The Futility of Brand Awareness | Greg Hoyos

Simply getting into people’s heads is not a guarantee of winning them as customers when they have a choice to make.

After almost five decades in marketing, Greg Hoyos has a treasure trove of advice for those in the field. And over the next few months, he’ll share some of those nuggets in a blog series entitled ‘50 Things I’ve Learned During 50 Years Of Marketing’.

This week, he takes a look at the futility of brand awareness:

BRIDGETOWN, Barbados, Thursday July 27, 2017 – This is an ongoing marketing myth: believing if a company repeats its brand-name often enough, it is a guarantee of sales. But that is simply a marketer’s conceit. You can dish it out, but that doesn’t mean anyone will listen to you. Simply getting into people’s heads is not a guarantee of winning them as customers.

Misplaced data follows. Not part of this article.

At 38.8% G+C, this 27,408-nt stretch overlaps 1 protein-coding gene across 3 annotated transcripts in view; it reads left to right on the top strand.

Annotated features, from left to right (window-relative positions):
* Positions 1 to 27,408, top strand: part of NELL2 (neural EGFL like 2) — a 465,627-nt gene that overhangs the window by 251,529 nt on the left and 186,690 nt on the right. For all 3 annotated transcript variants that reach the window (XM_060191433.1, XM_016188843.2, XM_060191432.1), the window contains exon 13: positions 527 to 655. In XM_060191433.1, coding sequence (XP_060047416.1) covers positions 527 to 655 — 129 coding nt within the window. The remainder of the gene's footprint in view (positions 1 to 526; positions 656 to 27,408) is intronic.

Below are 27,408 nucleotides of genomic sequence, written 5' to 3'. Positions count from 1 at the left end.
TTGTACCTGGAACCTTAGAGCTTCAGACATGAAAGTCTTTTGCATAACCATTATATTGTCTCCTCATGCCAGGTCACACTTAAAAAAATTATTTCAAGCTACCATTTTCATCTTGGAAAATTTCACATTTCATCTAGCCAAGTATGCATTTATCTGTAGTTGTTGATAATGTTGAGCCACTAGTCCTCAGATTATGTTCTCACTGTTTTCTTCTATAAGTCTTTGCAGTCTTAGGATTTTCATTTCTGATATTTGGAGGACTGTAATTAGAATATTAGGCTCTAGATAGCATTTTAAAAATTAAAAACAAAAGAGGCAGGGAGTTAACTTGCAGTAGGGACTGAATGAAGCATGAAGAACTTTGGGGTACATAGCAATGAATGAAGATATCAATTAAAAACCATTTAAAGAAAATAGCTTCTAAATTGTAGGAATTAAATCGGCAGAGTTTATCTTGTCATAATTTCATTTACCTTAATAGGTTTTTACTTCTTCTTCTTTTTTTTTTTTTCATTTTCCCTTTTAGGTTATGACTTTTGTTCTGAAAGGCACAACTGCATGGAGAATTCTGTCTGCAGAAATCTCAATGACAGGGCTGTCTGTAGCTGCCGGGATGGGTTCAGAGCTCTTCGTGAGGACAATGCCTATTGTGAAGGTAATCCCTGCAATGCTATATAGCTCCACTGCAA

Think about this: everyone can name four or five brands in any product category, but that does not mean they will buy these. They buy – or not – for many reasons. And everyone can sing or hum jingles for products they will never buy. Brand awareness alone isn’t enough.

We are now exposed to so many advertising and sponsorship messages each day that we have become experts at selective listening. We ruthlessly filter out what doesn’t interest us. And your brand name doesn’t interest most people most of the time.

What consumers want is relevant messages – and that means relevant in their judgment, not ours. So, if companies can attach their brand to a message or a benefit consumers want to hear, they are more likely to retain it – and maybe even buy it.

So spend some time and think about relevance to your audience first, not about mere repetition of a brand name. Then you might be able to spend less, and achieve a lot more.

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Greg Hoyos is founder and chairman at GHA DDB. He started his first regional ad agency in 1970; has won five CLIOs (including the 1979 Worldwide Copywriting statue) and numerous Caribbean ADDYs; and is the author of ‘Marketing and Demand’ and ‘A History of Marketing in 32 Objects’. He can be reached at (246) 234-4110 or greg@greghoyos.com